“That’s why I got involved in the Deep End because I thought this micro-political level of the everyday stories we hear - people say that is just an anecdote, it isn’t really evidence, but that’s nonsense. This is evidence. What these people tell us is evidence of whether the system is working or not. Whether society is functioning or not functioning.
“…But we don’t yet have a sophisticated way of doing that because it is part of the patients’ narrative and so it is not really regarded in the same way as, say, a blood pressure measurement in terms of evidence.” Woven together, however, patients’ narratives create a more complete picture of what life is like for those who bear the brunt of inequality.
Completing the trio, Dr Carolyn Gillies reflects on her experiences with one young patient who, she says, typifies the multiple challenges her patients face.
“This is a young guy, he’s now 22. He was brought up in poverty with a big family, none of whom have ever worked but despite this - and despite being assaulted when he was 16 and nearly killed, after someone came up and hit him around the head with a metal bar, fracturing his skull, which he got over and got a plumber’s apprenticeship. But he has been to see me a few times recently because he is not coping emotionally. Because he can’t get a job.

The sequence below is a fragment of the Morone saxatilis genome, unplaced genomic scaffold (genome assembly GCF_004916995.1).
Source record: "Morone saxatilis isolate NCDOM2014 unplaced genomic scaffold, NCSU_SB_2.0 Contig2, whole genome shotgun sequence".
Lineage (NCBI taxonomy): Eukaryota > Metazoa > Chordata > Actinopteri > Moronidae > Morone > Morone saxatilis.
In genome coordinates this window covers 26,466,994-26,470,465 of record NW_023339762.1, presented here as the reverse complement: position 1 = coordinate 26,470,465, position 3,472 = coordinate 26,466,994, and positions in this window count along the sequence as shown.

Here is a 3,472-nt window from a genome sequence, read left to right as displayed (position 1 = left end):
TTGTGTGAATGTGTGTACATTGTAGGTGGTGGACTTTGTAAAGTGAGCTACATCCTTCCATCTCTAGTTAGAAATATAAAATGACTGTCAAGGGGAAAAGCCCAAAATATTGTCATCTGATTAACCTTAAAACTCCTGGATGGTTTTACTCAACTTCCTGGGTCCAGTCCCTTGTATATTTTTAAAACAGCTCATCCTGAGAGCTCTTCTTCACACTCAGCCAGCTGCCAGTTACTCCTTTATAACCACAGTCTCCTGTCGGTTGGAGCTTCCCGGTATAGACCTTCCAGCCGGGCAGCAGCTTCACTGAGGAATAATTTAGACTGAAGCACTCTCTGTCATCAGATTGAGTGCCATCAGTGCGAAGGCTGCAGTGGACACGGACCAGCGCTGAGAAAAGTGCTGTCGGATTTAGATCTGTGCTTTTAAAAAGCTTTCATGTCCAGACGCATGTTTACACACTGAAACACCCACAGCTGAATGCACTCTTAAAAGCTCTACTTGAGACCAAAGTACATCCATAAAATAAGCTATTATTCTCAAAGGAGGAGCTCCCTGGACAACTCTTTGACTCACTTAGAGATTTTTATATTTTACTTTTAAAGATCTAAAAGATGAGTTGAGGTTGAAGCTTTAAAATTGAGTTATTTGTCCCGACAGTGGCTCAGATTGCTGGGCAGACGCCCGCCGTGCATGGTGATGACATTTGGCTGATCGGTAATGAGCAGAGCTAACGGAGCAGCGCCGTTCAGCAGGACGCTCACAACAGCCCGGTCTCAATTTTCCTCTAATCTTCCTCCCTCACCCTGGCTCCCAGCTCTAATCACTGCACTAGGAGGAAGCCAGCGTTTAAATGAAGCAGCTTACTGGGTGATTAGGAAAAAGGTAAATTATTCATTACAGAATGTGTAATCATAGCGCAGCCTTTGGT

“He can’t get a job with a firm because it depends on who you know. He can’t get a job on his own because he can’t afford driving lessons, let alone get his own vehicle. He currently has a girlfriend who he would quite like to get married to and settle down and have kids with but they are living with his mum.